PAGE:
In February 2008, at Los Cocos, Córdoba, Argentina, we started the “Los Cocos” Python game engine. We later renamed it Cocos2d. The idea was to create a game engine for the games we were creating for PyWeek.
We started the game engine with Lucio Torre, Daniel Moisset, Rayentray Tappa, and I, with the help of Alejandro Cura and other members of PyAr.
We announced a beta (or was it alpha?) version in a lightning talk at PyCon Chicago in March 2008.
In July 2008, Lucio and I went to Euro Python to present Cocos2d (was it v0.3?).
In addition, Lucio and I presented Cocos2d at PyCon Ar 2008 and 2009.
In 2010 Claudio Canepa became the new Cocos2d developer/maintainer.
Somewhere around the beginning of 2008, Apple announced that the iPhone would have a store. Apple would only take 30% of the revenue (back then, carriers were taking around 90%). Furthermore, the iPhone was powered by OpenGL ES and the OS was UNIX based.
Also, around that time, I wanted to create commercial games. I had previously considered the Web (Flash) and feature phones (J2ME) as possible markets. But after Apple’s announcement, I decided to develop games exclusively for iPhone.
I needed a game engine for my iPhone games, so I re-wrote Cocos2d in Objective-C. The high level design remained the same, but I had to make substantial changes to make it work on the iPhone… and that is how “cocos2d-iphone” was born. The first cocos2d-iphone version (v0.1) was released in June 2008.
In March 2008, I applied to get my iPhone Developers license, and finally got it in July 2008 (it took me 4 months to get one, whereas today you can get one in a few minutes). It was not possible to publish games on the iPhone App without a license. While waiting for my license, I did some contract work, developing some games for 3rd parties using cocos2d-iphone.
Having gotten my iPhone Developers license, I created my first (and only) game for the iPhone: Sapus Tongue. However, I realized that creating commercial games was not that fun for me; neither did I find it easy. Since cocos2d-iphone was already popular, I decided to work full time on it. The reason I could do this is that I was actually making a living by selling two commercial tools for cocos2d-iphone: LevelSVG: a sort of editor + physics on top of cocos2d, and Sapus Tongue source code.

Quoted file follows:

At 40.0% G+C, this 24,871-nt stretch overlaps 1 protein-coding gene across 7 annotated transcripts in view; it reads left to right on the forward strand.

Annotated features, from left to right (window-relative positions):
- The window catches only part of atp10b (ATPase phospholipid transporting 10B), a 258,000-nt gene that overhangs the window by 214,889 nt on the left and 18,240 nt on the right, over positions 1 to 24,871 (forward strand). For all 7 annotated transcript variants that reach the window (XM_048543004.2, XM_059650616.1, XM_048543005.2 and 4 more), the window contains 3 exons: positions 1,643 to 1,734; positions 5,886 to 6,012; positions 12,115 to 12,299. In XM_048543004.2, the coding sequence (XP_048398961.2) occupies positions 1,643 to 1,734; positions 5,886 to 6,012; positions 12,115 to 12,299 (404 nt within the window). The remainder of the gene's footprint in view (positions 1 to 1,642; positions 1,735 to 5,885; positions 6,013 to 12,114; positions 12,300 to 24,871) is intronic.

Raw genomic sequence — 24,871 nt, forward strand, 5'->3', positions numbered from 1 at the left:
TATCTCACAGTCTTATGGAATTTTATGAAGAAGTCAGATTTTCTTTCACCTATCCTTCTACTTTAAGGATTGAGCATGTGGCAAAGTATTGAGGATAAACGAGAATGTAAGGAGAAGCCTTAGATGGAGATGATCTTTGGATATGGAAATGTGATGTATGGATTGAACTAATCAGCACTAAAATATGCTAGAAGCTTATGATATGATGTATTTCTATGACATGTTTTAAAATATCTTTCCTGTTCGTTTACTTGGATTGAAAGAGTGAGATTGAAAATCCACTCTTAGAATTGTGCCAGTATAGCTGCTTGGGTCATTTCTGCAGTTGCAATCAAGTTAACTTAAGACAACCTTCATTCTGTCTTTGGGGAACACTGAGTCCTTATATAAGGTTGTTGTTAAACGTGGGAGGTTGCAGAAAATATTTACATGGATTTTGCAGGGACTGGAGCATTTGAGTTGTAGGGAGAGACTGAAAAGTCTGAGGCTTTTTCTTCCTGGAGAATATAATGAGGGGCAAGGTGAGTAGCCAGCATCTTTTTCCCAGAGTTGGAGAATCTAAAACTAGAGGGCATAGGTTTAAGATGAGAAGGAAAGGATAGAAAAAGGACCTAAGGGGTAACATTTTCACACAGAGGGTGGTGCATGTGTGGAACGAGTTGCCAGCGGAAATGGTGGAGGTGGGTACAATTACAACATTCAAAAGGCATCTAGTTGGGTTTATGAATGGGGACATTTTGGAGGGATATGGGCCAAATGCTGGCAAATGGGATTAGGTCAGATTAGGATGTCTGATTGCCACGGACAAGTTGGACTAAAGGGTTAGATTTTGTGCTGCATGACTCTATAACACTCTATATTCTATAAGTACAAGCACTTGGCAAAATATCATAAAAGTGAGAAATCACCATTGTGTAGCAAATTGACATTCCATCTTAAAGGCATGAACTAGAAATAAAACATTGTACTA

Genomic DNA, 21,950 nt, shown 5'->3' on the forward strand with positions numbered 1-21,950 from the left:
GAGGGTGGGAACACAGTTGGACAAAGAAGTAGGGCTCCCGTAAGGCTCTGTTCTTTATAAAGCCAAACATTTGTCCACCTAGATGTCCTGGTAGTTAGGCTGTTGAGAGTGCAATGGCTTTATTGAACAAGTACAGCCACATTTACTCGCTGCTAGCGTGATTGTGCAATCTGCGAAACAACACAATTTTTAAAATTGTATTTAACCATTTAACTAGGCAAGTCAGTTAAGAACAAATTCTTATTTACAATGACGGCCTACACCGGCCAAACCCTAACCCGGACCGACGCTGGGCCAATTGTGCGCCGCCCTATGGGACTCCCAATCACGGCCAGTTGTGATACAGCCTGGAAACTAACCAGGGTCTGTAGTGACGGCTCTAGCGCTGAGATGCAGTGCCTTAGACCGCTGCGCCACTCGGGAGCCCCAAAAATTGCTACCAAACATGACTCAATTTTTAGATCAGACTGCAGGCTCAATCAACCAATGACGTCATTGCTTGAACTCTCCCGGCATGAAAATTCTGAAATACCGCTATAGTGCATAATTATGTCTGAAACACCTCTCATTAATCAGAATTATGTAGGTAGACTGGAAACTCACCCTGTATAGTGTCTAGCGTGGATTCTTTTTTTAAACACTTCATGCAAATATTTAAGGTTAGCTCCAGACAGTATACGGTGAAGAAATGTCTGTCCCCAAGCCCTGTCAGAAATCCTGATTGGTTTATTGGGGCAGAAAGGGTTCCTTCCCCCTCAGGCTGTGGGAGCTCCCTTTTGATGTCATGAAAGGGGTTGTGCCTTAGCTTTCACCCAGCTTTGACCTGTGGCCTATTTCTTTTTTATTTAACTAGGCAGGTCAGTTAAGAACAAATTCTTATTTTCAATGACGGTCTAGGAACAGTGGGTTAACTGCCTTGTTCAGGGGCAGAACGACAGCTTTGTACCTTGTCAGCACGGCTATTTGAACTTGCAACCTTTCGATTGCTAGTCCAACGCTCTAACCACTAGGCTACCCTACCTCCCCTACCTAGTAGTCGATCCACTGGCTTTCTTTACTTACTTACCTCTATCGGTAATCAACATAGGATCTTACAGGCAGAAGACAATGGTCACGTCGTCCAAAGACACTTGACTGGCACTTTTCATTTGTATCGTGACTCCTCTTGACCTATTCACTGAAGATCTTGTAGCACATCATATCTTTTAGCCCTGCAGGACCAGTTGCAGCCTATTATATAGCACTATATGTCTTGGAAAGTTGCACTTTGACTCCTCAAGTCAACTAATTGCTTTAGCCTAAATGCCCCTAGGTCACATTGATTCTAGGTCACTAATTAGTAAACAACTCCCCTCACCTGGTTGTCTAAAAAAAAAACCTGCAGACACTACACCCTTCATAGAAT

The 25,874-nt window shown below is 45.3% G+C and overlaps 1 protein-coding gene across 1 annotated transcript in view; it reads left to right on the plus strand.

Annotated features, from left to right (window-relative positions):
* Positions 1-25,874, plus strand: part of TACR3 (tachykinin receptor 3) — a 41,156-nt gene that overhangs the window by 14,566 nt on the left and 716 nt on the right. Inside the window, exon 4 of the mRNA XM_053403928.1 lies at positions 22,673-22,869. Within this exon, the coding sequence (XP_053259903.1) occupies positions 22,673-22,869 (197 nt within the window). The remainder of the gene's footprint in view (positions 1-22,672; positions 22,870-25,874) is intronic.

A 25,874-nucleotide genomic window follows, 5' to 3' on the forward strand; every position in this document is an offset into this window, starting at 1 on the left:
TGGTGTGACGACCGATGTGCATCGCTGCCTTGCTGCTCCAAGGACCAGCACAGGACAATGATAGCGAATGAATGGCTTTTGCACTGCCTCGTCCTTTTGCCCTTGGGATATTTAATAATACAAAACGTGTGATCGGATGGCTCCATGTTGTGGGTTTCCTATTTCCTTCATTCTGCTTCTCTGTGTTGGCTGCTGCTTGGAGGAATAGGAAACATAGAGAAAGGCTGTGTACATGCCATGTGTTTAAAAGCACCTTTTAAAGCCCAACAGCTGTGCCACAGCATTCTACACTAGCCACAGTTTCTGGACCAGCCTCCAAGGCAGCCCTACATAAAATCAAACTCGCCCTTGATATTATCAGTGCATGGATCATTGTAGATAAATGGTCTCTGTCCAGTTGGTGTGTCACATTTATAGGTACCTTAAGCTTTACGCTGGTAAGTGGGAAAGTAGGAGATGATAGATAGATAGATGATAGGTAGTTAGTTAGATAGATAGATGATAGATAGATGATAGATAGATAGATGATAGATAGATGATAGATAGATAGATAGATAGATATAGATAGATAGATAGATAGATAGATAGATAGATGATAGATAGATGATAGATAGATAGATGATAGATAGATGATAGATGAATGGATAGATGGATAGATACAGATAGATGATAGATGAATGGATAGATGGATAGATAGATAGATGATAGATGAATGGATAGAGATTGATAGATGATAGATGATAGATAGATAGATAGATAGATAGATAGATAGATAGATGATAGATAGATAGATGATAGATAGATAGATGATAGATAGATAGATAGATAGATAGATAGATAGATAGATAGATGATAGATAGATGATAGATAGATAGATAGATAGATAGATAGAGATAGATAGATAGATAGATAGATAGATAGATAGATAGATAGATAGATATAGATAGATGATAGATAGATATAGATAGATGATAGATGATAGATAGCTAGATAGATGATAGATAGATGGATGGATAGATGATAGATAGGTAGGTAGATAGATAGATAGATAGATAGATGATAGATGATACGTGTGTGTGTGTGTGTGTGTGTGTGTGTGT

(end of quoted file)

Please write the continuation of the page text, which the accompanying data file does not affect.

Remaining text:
At the beginning of 2009 there were already more than 100 games using cocos2d-iphone. The first one to reach #1 at the iPhone App Store was Stick Wars.
After that, many other cocos2d-iphone games reached #1. And most of the time, there was at least one cocos2d-iphone game in the Top #10. I believe this was the case from 2009 until the end of 2011.
Not only games were created with cocos2d-iphone, but also animated books, photo applications, and more. Some cocos2d-iphone games and applications were featured at WWDC 2010. Even games that Apple proudly announced as “built using Apple libraries”, were actually built with cocos2d-iphone.
Many cocos2d-iphone forks/ports/bindings were created as well, such as:
- At least two Java ports: cocos2d-android and cocos2d-android-1
- A C++ port: Cocos2d-x
- Three C# ports: CocosNet, Cocos2d-XNA, CocosSharp
- A Go port: Gocos2d
- Python bindings (bindings for cocos2d-iphone and for cocos2d-x) and Python port (a new port based on cocos2d-iphone, and not on the original Cocos2d)
- Ruby bindings: ShinyCocos and support for RubyMotion
In July 2011, after working on cocos2d-iphone for more than 3 years, and with the help of the community, I released cocos2d-iphone v1.0. Some stats: ~140 contributors, ~2600 commits and 63 internal releases.
The community was very healthy, with many people helping each other, opening bug reports, sending pull requests, suggesting features, etc. The ecosystem around cocos2d-iphone was also very healthy: many cocos2d-iphone books were published, and many editors/tools (both commercial and free/open source) supported cocos2d-iphone, many job positions were looking for cocos2d-iphone developers.
In May 2011, I joined Zynga. At Zynga we used cocos2d-iphone for some iOS games. To port them to Android, some of them were rewritten using AndEngine, and others were ported using AppPortable‘s Objective-C/UIKit stack.
In 2012, Android was already very strong. I wanted to support Android natively (and other platforms as well). I had three options: